I had so many plans and, ridiculously, envisioned that by the first Friday my classroom would be all ready and everything would be sorted. WRONG. Although it’s looking pretty fine, there’s still a long list of things to get done and, those with years of experience behind them have told me to take my time. It seems I’ve spent a lot of time making lists, that have got longer and longer and then lost (and repeat). I think, really, that the fact everything will never be perfect and finished is a good thing. There will always be something to do, something to fix, something to tick off the to-do list – so my job will never get stagnant. I don’t cope well with stagnant so all this just confirms I’m in the right place.

Smaller lessons –

  • Don’t let the children collect their fruit and then put their coats on. Flying fruity cloakroom chaos will occur.
  • When looking for a speaker’s toy to pass around during circle time, don’t choose one that plays the Pokémon theme tune every time it’s touched.
  • If you’re hanging material over a surface with just one strip of cellotape, you’re a fool.
  • It is imperative that any cake in the staffroom is consumed immediately. (Not really a lesson, more of a Golden Rule. It doesn’t hurt to be reminded of this one. Very serious.)
  • Children remember everything. EVERYTHING.

 

One of my very first posts – years ago, in an account that has been long since forgotten – was about the infuriation caused by Facebook. If it’s not sucking your productivity levels dry then its inhabitants are irking you with a barrage of lols and baes and TMI. I’m aware I may be morphing into a grumpy old man but it really does grind my gears! Settle in and prepare for a rant….

As this week is my one year blog-iversary, it only felt right that I revisit that topic. Especially as I still have so much whinging to do about it. Coincidentally, this weekend marks my tenth week of being Facebook free. Finding the ‘deactivate’ button was tough but after months of failed promises to delete I finally took the plunge… and I’ve coped much better than I thought.

I was a facebook addict. It had a grip on me. I’d find myself wasting hours scrolling through mindlessly dull posts (no offense to anyone on my FB friends list!) Sometimes I’d open the app on my phone without even realising. It had become a default action. I wasn’t learning anything. I wasn’t really doing anything. I’d just become passive. Staring at the screen, reading through rubbish. Snaps of people’s dinner. Mysterious statuses that, in reality, mean absolutely nothing. People checking in at A&E. (Why? WHY?! What possible reason could there be for checking in at A&E other than wanting attention? If I was at A&E with a genuine problem I’m sure the last thing I’d be concerned about would be CHECKING IN ON FACEBOOK! It’s made more annoying when people don’t actually state what’s wrong with them until the fiftieth comment, just to drum up a bit of tension.)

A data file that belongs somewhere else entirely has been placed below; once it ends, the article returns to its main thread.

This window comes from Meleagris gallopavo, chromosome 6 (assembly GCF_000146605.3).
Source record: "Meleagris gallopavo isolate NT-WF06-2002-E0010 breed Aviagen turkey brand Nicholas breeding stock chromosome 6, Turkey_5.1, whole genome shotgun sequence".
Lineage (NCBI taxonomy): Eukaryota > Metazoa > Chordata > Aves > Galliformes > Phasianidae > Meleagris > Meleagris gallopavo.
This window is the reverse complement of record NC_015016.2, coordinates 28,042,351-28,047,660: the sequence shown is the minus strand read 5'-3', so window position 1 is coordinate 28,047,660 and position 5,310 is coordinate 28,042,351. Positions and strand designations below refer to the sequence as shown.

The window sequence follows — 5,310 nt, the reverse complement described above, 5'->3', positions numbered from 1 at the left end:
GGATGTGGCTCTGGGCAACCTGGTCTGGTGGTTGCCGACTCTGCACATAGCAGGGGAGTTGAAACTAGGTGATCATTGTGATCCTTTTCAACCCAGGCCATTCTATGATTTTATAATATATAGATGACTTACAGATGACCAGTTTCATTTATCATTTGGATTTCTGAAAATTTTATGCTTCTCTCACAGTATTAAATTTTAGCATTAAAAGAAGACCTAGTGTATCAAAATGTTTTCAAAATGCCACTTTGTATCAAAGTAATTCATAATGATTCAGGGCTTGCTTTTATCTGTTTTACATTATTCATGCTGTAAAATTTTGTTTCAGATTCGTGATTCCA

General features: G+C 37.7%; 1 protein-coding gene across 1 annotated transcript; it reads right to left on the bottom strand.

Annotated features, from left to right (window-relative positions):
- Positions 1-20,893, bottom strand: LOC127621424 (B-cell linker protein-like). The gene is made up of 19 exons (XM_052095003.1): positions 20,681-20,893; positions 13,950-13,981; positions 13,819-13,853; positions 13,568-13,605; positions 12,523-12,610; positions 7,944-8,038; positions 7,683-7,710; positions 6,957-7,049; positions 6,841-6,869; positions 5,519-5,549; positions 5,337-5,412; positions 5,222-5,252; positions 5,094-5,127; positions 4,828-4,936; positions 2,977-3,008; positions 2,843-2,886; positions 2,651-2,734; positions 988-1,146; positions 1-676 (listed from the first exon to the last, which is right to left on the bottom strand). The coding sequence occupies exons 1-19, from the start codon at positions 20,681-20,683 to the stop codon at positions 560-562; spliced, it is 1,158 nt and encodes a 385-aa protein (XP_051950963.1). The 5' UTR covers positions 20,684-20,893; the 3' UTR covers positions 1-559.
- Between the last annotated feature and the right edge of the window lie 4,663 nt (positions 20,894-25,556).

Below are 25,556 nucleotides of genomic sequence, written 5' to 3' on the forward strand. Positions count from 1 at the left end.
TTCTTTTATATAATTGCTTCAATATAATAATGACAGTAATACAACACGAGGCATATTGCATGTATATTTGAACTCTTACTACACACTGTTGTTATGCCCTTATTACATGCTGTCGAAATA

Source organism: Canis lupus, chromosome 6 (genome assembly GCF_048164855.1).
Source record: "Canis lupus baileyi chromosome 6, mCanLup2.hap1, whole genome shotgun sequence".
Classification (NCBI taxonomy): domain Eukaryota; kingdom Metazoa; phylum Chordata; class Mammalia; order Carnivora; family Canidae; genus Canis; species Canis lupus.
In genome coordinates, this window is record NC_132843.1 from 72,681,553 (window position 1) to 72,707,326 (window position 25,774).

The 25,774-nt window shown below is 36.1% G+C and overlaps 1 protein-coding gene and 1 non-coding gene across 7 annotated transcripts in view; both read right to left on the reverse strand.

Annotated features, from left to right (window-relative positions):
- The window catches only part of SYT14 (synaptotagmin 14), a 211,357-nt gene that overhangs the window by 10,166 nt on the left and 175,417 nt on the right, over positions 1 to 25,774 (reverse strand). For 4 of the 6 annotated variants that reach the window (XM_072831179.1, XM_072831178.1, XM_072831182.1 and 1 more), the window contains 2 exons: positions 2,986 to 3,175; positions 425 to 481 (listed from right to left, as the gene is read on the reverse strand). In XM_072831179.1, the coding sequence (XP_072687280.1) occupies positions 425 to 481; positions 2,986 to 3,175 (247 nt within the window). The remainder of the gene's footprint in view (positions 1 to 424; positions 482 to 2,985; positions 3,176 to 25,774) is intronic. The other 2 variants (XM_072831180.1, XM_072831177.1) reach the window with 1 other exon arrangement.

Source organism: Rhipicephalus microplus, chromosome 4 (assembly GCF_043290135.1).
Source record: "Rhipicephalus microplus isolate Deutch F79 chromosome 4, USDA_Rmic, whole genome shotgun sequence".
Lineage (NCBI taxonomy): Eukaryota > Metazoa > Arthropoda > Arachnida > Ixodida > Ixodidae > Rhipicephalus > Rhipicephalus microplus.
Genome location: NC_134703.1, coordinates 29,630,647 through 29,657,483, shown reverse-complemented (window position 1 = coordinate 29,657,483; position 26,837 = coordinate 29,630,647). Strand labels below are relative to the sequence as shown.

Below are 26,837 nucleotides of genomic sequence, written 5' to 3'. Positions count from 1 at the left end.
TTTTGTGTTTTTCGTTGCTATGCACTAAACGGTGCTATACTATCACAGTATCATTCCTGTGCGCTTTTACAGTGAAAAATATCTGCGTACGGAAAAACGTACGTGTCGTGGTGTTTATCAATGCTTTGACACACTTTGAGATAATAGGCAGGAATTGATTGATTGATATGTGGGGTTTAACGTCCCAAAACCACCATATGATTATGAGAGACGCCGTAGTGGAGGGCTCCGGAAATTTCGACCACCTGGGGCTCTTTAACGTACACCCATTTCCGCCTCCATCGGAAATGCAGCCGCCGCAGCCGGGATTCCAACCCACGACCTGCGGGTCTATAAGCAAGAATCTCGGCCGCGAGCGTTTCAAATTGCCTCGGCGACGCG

The concept behind Facebook is great. Stay in touch with all of your friends at the touch of button. But the reality is…let’s be honest….bloody annoying! Don’t get me wrong, the majority of people on my friends list I really do care about but there are some that just get on my nerves. I don’t care about your tea. I don’t care about your duvet days. I don’t care about your sodding holiday! (Alright, so I’m bitter about holidays!)

In the long term, I don’t think Facebook is good for your health. It’s easy to fall into the trap of sitting on the sofa for hours reading through the drivel, but that time could be spent more productively. Go for a walk. Watch a film. Read a book. DO SOMETHING. It’s also got to affect you mentally. You can sit reading posts about the fabulous holiday someone is having, or the swanky new job they’ve got or their perfect (non-existent) relationship and, when in the wrong frame of mind, it can really get to you. I went through a phase of thinking ‘God, what is wrong with me? Everyone seems to be off doing stuff and I’m not’. When in reality, I was doing lots of things. It’s easy to forget your own achievements when you’ve got 356 other people’s being shoved down your throat. When you’re at your lowest, having everybody’s perfect lives paraded in front of you is not what you need, but the important thing to remember is that Facebook is fiction. We’re all guilty of using Facebook to live out these polished, airbrushed lives. Very rarely do people post the truth. We like to show off what we’ve got and Facebook is there to allow us to rub it in the faces of the people we went to school with. That can backfire and leave you feeling pretty miserable, but you have to remember that a perfect life does not exist.

For some people, Facebook becomes something of an excuse. I know friends and friends-of-friends who think that by having you as a friend on Facebook gives them a free pass to not spend any time with you. They can go months without making the effort to see you because, as long as they have sent the obligatory message or wall post or comedy meme, they’ve done their bit as a friend. Facebook is doing a pretty speedy job of converting actual friends into cyber-friends. (Note: If you think deleting Facebook will shake your mates up into realising how much they enjoy your company and will spur them into spending more time you, just be careful, because it bloody stings when that doesn’t happen.) For that reason, Facebook can do the opposite of its purpose. It doesn’t just bring people together, it can drive them apart. It’s anti-social media!